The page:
California’s statutory ban on non-competes contains an exception for covenants given in connection with the sale of a business and its goodwill. The exception in California Business and Professions Code section 16601 (the “16601 exception”) was created to protect a buyer’s interest in enjoying the goodwill it purchased free from competition by the seller. With limited case law interpreting the exception, buyers often struggle with the question of how to best protect themselves against later competition from a seller who initially accepts post-closing employment with the buyer – must the restriction be tied to the closing date and the products and customers in place on that date or can it be tied to the employee’s later departure from the new entity and include post-closing products and customers? A recent decision from the California Court of Appeal, Fourth District, provides some guidance for those trying to draft enforceable covenants.

In Fillpoint, LLC v. Maas, No. G045057 (Cal. Ct. App. Aug. 24, 2012), the court analyzed two separate restrictive covenants given in connection with the sale of an ownership interest accompanied by an agreement to continue employment with the buyer. The former owner/employee agreed to two restrictive covenants:  a three-year covenant not to compete running from the date of sale (contained in the stock purchase agreement); and a broader, one-year non-compete, non-solicit restriction running from the date of termination (contained in the employment agreement). The owner/employee resigned from the new entity three years from the date of sale and commenced work for a competitor six months thereafter. 

The court analyzed the broader covenants in the employment agreement that prevented the owner/employee from soliciting actual or potential customers of his former employer; working for or owning an interest in a competitor; or employing or soliciting his former employer’s employees or customers, distinguishing it from the stock covenant that “focused on protecting the acquired goodwill for a limited period of time” and characterizing it instead as “a covenant that targeted an employee’s fundamental right to pursue his profession.”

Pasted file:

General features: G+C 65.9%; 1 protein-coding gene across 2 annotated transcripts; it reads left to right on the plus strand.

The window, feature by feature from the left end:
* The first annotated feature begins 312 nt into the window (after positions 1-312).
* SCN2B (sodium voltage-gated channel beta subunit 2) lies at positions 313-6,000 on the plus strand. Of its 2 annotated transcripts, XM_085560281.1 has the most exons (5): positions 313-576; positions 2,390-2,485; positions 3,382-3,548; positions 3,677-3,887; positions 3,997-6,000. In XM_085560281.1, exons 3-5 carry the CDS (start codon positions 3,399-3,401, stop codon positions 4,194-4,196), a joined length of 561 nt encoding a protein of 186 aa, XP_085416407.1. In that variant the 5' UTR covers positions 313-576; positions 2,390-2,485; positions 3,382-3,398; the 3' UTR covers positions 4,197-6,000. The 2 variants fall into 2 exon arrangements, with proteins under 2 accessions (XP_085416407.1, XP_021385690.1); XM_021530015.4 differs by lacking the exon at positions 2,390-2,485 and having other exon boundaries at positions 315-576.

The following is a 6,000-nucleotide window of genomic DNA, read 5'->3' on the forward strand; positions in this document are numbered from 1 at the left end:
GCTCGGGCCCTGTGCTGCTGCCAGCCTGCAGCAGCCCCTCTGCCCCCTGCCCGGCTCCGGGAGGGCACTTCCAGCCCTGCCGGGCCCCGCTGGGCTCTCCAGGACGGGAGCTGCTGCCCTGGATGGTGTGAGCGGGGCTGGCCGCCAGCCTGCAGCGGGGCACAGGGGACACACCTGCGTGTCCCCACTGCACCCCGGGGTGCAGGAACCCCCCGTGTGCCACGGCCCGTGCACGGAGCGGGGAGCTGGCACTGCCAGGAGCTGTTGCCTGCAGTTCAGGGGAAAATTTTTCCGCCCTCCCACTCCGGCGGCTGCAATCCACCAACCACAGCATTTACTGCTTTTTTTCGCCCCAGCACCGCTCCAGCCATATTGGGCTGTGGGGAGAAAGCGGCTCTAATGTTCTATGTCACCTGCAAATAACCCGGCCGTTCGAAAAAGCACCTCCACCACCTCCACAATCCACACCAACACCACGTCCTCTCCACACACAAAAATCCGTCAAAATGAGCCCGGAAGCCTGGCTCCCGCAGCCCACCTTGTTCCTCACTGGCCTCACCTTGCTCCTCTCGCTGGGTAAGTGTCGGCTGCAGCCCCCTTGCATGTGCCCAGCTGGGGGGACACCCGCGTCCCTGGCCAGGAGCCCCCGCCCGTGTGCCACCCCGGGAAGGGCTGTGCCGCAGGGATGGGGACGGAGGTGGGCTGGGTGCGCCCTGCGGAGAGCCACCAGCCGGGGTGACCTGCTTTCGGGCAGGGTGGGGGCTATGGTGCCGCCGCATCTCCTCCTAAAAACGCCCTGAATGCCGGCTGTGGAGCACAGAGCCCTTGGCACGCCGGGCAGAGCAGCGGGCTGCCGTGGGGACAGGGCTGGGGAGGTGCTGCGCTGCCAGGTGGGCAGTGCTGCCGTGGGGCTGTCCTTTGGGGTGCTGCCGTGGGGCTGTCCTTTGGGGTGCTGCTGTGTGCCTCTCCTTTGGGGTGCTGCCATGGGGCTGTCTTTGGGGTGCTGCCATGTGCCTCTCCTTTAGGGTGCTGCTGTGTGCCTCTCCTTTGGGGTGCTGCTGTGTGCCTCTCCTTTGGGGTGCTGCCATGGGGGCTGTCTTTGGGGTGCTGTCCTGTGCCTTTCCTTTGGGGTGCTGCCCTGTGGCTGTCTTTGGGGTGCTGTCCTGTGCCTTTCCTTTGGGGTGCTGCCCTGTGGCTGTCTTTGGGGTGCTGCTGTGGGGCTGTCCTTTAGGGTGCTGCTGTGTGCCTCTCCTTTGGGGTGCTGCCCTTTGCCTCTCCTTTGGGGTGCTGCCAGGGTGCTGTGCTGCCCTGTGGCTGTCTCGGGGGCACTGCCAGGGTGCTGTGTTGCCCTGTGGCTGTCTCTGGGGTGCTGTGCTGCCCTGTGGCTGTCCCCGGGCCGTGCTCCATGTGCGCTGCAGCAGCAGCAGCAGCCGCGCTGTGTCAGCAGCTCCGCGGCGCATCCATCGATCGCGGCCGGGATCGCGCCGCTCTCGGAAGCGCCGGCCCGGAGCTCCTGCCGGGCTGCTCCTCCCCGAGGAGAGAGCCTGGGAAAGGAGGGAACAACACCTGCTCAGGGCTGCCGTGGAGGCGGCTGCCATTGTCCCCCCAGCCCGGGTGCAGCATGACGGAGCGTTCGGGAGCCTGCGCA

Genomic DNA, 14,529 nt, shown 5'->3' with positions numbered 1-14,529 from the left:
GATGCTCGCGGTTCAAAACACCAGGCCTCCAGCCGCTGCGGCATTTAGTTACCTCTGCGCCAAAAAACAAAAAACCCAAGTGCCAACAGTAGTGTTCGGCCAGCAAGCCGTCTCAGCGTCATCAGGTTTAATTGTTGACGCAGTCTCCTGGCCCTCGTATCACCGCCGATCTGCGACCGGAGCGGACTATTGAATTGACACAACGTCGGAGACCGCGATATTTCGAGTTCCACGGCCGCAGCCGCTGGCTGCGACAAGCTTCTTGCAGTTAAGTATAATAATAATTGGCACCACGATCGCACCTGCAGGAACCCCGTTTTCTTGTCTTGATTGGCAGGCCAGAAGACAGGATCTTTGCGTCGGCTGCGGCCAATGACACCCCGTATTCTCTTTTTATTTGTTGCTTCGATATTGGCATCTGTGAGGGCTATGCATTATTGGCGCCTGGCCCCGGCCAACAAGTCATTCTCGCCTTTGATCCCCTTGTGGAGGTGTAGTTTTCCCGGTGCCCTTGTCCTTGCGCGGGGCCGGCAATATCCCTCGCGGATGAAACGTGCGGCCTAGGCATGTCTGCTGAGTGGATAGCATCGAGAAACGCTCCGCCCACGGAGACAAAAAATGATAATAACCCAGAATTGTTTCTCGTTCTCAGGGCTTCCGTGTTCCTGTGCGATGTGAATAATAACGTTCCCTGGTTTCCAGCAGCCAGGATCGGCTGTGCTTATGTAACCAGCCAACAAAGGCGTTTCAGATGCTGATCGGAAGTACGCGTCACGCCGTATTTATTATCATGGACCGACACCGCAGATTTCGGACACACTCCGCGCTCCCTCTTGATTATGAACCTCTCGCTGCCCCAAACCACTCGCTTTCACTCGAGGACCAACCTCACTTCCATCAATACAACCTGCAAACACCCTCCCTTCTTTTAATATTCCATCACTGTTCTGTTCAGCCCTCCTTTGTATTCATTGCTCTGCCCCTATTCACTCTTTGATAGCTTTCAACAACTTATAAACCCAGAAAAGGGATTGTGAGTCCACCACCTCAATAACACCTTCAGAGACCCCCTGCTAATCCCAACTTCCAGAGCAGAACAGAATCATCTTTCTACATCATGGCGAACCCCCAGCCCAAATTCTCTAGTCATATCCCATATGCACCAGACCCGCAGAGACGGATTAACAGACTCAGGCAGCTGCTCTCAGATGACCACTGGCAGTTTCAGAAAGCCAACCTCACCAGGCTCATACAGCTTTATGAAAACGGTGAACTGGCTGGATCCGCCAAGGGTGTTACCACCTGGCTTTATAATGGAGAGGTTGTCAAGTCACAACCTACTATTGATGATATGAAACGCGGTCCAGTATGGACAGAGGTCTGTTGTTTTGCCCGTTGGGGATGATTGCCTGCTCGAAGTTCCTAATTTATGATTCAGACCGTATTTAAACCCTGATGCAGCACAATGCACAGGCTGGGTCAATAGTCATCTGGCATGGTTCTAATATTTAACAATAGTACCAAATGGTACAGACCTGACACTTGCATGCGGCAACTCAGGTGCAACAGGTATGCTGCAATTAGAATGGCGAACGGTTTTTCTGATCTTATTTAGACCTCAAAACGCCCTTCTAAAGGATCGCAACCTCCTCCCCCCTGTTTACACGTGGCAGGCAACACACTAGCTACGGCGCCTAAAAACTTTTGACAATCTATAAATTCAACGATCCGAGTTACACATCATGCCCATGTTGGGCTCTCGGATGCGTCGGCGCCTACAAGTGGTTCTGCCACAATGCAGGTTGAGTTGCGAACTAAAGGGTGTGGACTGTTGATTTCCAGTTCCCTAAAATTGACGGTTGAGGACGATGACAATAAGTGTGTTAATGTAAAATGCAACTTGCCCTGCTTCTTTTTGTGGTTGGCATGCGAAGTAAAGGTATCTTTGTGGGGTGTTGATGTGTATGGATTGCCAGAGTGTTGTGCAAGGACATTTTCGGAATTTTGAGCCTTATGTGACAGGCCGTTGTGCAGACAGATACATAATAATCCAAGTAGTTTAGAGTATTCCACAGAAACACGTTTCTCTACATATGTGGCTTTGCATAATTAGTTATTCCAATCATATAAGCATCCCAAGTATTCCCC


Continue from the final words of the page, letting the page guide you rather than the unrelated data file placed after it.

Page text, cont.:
In particular, the court concluded that the non-solicitation terms in the employment agreement are “too broad and inconsistent,” citing from Strategix, Ltd. v. Infocrossing West, Inc., 142 Cal. App. 4th 1068 (2006): “Non-solicitation covenants barring the seller from soliciting all employees and customers of the sold business, even those who were not former employees of the sold business, extend their anticompetitive reach beyond the business so sold.” 

The unenforceable restrictions in the employment agreement covered competition with the seller’s existing product portfolio and extended to any product or service that might be sold or developed between the closing and the termination of seller’s employment. In contrast, the covenant in the stock purchase agreement, which the court did not question, defined the competing business in very specific terms and as it existed as of the date of sale.

The restrictive covenant in the employment agreement ultimately failed for overreaching. It is well settled that a covenant not to compete given in connection with the sale of a business can restrict a seller from competing with the business he sold as well as from soliciting the customers and employees of that business at the time of sale. Here, however, the covenant in the employment agreement went further and prevented the former owner from solicitation of “potential customers” and barred solicitation of all customers and employees of the buyer at the termination of the owner/employee’s employment, regardless of whether they had any connection to the business at the time of the sale. 

Employers seeking to draft covenants that satisfy section 16601 should keep the Fillpoint reasoning and analysis in mind and consider the following:

  • Include representations that the restrictive covenant is consideration for, and a necessary condition of, the transaction.
  • If separate consideration is paid for the non-compete, that consideration should be separately recited in the purchase agreement.
  • To increase the likelihood that a court will construe a purchase agreement and employment agreement together, the agreements should cross-reference each other and include an integration clause. 
  • Be explicit that the seller agrees to the restrictive covenant in the capacity of selling shareholder and not as an employee. 
  • Restrictive covenants must be specific about the restricted business and the restricted geographic area and should describe the scope of the business at the time of sale. Non-solicitation provisions should refer to solicitation of employees at the time of sale and customers at the time of sale.